More than 150 students from South-Eastern Europe and beyond came to Belgrade at the end of February to demonstrate their skills in a battle of knowledge, wits and logic at the 9th Belgrade Open Debating Tournament.
The tournament encouraged public discussion on a range of social issues in Serbia, with a specific focus on minority rights. The Open Communication Network NGO hosted the event, with the support of the OSCE Mission in Serbia.
Jelena Mitic of Open Communication, the tournament's organiser, explains the value of the contest: "The event brings students from all over Europe, and especially the ex-Yugoslav republics, to debate the challenges of European integration and democratization. Moreover, it provides a platform for the exchange of ideas and it incentivizes critical thinking and structured discourse."
The final of the two-day contest was held in the Serbian National Assembly, where teams from Croatia and the United Kingdom debated the question "Should Roma have seats in the European Parliament?". After a lively debate, the UK team were judged the winners.
Debating, peacemaking, fighting against prejudice
Nevena Skocic, a participant from Serbia, sees the debating tournament as a way for people to overcome their prejudices: "We not only change our personal convictions but the lessons learned here help us change the attitudes of people around us," she says. "You learn that is not only about what you think, you also get acquainted with alternative points of view."
The participant that travelled from the furthest afield was Monica Tisminesky, from Venezuela. She feels that debating has resonances with conflict prevention: "The more people you can include in the debate that have in one way or another been affected by a conflict, the more likely you are to help them deal with it. However, the hardest part of peacemaking is getting opposing sides in the same room."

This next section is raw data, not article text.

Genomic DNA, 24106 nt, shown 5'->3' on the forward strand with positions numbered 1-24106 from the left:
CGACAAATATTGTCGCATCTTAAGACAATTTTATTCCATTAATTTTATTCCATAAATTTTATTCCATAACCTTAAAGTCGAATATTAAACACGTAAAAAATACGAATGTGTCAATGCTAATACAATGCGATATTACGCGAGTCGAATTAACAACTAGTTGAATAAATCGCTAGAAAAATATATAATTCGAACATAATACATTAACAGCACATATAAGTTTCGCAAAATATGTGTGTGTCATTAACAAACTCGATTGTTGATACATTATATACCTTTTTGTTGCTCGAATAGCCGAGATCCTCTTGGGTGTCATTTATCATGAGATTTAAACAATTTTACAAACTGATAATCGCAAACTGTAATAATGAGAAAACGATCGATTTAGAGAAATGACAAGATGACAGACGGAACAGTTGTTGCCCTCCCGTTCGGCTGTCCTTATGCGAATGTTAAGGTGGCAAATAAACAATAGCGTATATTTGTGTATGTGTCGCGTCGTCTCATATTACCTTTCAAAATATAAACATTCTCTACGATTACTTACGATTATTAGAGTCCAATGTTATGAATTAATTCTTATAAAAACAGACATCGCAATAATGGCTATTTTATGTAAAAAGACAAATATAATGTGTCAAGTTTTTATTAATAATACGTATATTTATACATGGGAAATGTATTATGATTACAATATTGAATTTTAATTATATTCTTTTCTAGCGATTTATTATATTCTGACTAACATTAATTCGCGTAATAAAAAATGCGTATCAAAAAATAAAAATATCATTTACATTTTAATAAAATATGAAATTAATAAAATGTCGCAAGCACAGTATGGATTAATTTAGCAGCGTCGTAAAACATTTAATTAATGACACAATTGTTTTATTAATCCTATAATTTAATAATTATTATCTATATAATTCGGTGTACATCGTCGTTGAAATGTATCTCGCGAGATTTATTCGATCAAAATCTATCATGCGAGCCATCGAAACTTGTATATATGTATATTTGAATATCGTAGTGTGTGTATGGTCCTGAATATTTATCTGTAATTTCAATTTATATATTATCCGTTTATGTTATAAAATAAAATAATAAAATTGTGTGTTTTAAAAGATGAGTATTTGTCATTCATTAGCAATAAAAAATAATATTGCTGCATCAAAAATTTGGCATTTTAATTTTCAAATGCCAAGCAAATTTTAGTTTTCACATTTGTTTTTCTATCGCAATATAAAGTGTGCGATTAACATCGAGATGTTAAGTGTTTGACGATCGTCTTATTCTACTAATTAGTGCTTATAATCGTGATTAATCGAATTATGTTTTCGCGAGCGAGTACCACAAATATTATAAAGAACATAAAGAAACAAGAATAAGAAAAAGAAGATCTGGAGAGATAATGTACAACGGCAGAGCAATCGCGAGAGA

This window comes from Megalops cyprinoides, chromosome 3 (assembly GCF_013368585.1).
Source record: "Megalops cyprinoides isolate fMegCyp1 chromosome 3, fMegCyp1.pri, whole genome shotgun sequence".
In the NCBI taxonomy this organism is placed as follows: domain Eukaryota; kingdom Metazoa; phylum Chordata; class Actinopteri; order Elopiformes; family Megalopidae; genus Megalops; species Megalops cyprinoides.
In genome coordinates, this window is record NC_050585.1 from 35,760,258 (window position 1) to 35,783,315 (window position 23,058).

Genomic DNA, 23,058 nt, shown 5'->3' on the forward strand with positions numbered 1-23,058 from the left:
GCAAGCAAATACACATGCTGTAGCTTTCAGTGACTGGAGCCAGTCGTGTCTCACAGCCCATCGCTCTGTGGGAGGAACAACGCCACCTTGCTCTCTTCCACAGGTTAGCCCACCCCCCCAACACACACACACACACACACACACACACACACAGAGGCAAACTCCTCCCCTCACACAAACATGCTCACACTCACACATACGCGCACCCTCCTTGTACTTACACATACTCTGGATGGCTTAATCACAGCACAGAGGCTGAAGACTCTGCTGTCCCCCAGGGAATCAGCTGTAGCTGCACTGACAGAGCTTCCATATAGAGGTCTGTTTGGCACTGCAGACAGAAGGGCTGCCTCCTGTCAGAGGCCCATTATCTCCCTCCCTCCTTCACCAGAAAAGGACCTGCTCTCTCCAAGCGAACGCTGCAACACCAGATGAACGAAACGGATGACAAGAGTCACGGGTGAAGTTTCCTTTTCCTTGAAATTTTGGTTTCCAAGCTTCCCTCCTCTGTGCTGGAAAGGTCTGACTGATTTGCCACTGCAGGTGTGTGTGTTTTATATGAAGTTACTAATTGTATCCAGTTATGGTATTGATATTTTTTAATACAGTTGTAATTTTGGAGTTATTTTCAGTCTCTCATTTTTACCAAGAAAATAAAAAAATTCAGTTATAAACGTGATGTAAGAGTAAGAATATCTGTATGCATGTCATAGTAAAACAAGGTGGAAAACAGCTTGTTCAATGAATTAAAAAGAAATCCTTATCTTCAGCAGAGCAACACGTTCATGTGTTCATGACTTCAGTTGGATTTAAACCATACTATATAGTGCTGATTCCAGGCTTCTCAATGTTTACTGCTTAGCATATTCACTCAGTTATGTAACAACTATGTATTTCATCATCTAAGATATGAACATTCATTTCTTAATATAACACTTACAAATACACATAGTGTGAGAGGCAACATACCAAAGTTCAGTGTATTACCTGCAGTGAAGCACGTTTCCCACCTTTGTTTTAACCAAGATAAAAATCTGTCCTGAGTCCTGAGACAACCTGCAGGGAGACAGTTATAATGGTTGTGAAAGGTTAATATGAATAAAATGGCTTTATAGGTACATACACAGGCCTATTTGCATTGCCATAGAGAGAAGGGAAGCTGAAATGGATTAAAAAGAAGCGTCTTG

Daniel Fazlic and Gregor Janzek from Slovenia also came to put their debating skills to the test. They explain that debating tricks of trade are just as important as the knowledge one must have. "Both things are equally important" says Gregor. "A quality debater can be totally uncomfortable with the assigned topic, but still manage to wiggle his way out of an awkward situation". But such rhetorical skills are not the only things to be gained from debating: "We listen to people better and hear their side of a story."
The contest judges, Will Jones and Steven Nolan from the UK and Ireland respectively, have been judging debates for years. They noticed some interesting differences in the nature of debates in the Balkans and debates in their own countries: "In the Balkans, people are more sceptical about what their government can do. In any debate, participants will always question the government. People in our countries simply assume that governments will deliver."
"Protecting the rights of national minorities is one of the priorities of the OSCE's work in Serbia," says Daiana Falloni, Head of the Democratization Department at the OSCE Mission to Serbia. "This debating competition is a good way to raise awareness of these important issues among young people from Serbia and beyond."
Written by Milos Bulj